The early circular logo was inspired by English club crests, at a time when Italian football took its cues from Britain. Off the back of it, Muggiani earned admirers outside the beautiful game and went on to work for a range of companies, including motorcycle group Moto Guzzi, tyre manufacturer Pirelli and sophisticated drinks makers Cinzano and Martini. As a motoring enthusiast he embodied the futurist movement, which celebrated advances in technology and delivered otherworldly, avant-garde art.

Inter's new fourth strip is a intended to appeal to the youth market


Illiteracy was high in Italy in those days and so Muggiani understood the importance of strong, instantly recognisable motifs. Reams of text were nowhere near as effective as a distinctive, pleasing shape with a single word or group of letters within. Inter wore Muggiani’s brainchild on their strips for many years, administering a tweak here or there.

Penalty Pedigree

Etiam erat velit scelerisque in dictum non. Dictum non consectetur a erat nam at. Scelerisque felis imperdiet proin fermentum leo. Nibh tortor id aliquet lectus proin nibh nisl. Nulla at volutpat diam ut venenatis. At urna condimentum mattis pellentesque id nibh tortor id aliquet. Leo a diam sollicitudin tempor id eu nisl nunc mi. Dui vivamus arcu felis bibendum ut. Pharetra convallis posuere morbi leo urna molestie. Adipiscing at in tellus integer feugiat scelerisque. In arcu cursus euismod quis. Dictum non consectetur a erat nam at lectus urna duis. Facilisi nullam vehicula ipsum a arcu cursus. At tempor commodo ullamcorper a lacus vestibulum sed arcu non. Ipsum dolor sit amet consectetur adipiscing elit pellentesque habitant. Vitae sapien pellentesque habitant morbi tristique senectus. Eget nullam non nisi est sit amet facilisis. Ipsum consequat nisl vel pretium lectus quam. Elit sed vulputate mi sit amet mauris commodo quis. Pretium fusce id velit ut tortor pretium viverra suspendisse potenti.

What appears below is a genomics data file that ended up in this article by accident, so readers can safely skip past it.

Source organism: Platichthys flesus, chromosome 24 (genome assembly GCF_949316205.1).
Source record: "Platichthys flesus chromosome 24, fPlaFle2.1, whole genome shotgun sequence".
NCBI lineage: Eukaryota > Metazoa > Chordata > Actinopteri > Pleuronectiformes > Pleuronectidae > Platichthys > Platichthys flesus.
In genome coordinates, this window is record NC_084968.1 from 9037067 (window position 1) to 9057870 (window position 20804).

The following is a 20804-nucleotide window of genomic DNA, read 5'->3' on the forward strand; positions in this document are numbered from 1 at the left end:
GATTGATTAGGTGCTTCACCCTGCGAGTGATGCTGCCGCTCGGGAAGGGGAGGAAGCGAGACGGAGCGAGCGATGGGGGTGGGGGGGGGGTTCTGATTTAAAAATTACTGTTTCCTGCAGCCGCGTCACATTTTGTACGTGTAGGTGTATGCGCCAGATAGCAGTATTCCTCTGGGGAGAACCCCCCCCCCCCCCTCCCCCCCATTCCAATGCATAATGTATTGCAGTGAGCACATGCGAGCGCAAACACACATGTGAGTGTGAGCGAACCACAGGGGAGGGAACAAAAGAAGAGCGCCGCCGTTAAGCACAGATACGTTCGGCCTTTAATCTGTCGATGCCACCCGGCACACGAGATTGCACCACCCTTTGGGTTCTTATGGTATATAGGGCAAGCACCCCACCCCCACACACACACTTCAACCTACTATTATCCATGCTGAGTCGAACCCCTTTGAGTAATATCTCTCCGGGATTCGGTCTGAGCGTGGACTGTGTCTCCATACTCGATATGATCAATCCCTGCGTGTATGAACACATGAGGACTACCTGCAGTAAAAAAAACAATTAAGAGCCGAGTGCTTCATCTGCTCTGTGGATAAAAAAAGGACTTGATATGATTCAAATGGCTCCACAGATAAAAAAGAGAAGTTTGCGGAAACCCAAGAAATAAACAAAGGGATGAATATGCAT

Giorgio Muggiani didn't worry about legibility on a small screen when he designed FC Internazionale Milano’s first crest in 1908. But today it’s crucial and it’s the reason why many clubs – including, most recently, Inter – are updating their visuals. In a multiplatform era, visibility is key.

Muggiani, born in 1887, was one of Inter’s founding members. Originally a card-carrying AC Milan man, he left to form the Lombardian city’s second club with 43 others after a disagreement. As a gifted artist he was the natural choice to develop the new team’s visual identity.

The early circular logo was inspired by English club crests, at a time when Italian football took its cues from Britain. Off the back of it, Muggiani earned admirers outside the beautiful game and went on to work for a range of companies, including motorcycle group Moto Guzzi, tyre manufacturer Pirelli and sophisticated drinks makers Cinzano and Martini. As a motoring enthusiast he embodied the futurist movement, which celebrated advances in technology and delivered otherworldly, avant-garde art.

Inter's new fourth strip is a intended to appeal to the youth market


Illiteracy was high in Italy in those days and so Muggiani understood the importance of strong, instantly recognisable motifs. Reams of text were nowhere near as effective as a distinctive, pleasing shape with a single word or group of letters within. Inter wore Muggiani’s brainchild on their strips for many years, administering a tweak here or there.

Read the full story
Sign up now to get access to this and every premium feature on Champions Journal. You will also get access to member-only competitions and offers. And you get all of that completely free!

The proliferation of mobile phones, tablets and laptops has changed the landscape over the past decade. Where once the aim was to make badges as ornate as possible, simplification is now the order of the day. In order to see the elements of a logo clearly in a small viewing area, intricate detail is a non-starter. Bayern have recently done away with excessive features on their insignia and Juve created a completely new one, partially inspired by Japanese anime.